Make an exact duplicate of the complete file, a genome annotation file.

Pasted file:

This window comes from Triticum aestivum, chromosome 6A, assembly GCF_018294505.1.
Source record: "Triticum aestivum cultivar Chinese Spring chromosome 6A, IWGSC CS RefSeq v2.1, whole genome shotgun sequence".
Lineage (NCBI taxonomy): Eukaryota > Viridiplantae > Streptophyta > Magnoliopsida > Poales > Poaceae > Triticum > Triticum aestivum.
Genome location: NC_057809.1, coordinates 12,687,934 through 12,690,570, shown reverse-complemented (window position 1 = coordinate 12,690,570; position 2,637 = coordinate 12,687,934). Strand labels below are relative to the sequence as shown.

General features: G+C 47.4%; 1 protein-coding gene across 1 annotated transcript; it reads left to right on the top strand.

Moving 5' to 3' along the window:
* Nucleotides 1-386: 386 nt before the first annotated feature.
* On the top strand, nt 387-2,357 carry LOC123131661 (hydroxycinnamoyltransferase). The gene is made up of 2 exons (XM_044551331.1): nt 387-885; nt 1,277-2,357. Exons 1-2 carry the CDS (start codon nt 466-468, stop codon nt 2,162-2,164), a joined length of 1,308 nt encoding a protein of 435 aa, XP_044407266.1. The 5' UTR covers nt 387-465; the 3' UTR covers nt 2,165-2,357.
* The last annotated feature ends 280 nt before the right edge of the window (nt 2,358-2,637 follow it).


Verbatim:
This window comes from Triticum aestivum, chromosome 6A, assembly GCF_018294505.1.
Source record: "Triticum aestivum cultivar Chinese Spring chromosome 6A, IWGSC CS RefSeq v2.1, whole genome shotgun sequence".
Lineage (NCBI taxonomy): Eukaryota > Viridiplantae > Streptophyta > Magnoliopsida > Poales > Poaceae > Triticum > Triticum aestivum.
Genome location: NC_057809.1, coordinates 12,687,934 through 12,690,570, shown reverse-complemented (window position 1 = coordinate 12,690,570; position 2,637 = coordinate 12,687,934). Strand labels below are relative to the sequence as shown.

General features: G+C 47.4%; 1 protein-coding gene across 1 annotated transcript; it reads left to right on the top strand.

Moving 5' to 3' along the window:
* Nucleotides 1-386: 386 nt before the first annotated feature.
* On the top strand, nt 387-2,357 carry LOC123131661 (hydroxycinnamoyltransferase). The gene is made up of 2 exons (XM_044551331.1): nt 387-885; nt 1,277-2,357. Exons 1-2 carry the CDS (start codon nt 466-468, stop codon nt 2,162-2,164), a joined length of 1,308 nt encoding a protein of 435 aa, XP_044407266.1. The 5' UTR covers nt 387-465; the 3' UTR covers nt 2,165-2,357.
* The last annotated feature ends 280 nt before the right edge of the window (nt 2,358-2,637 follow it).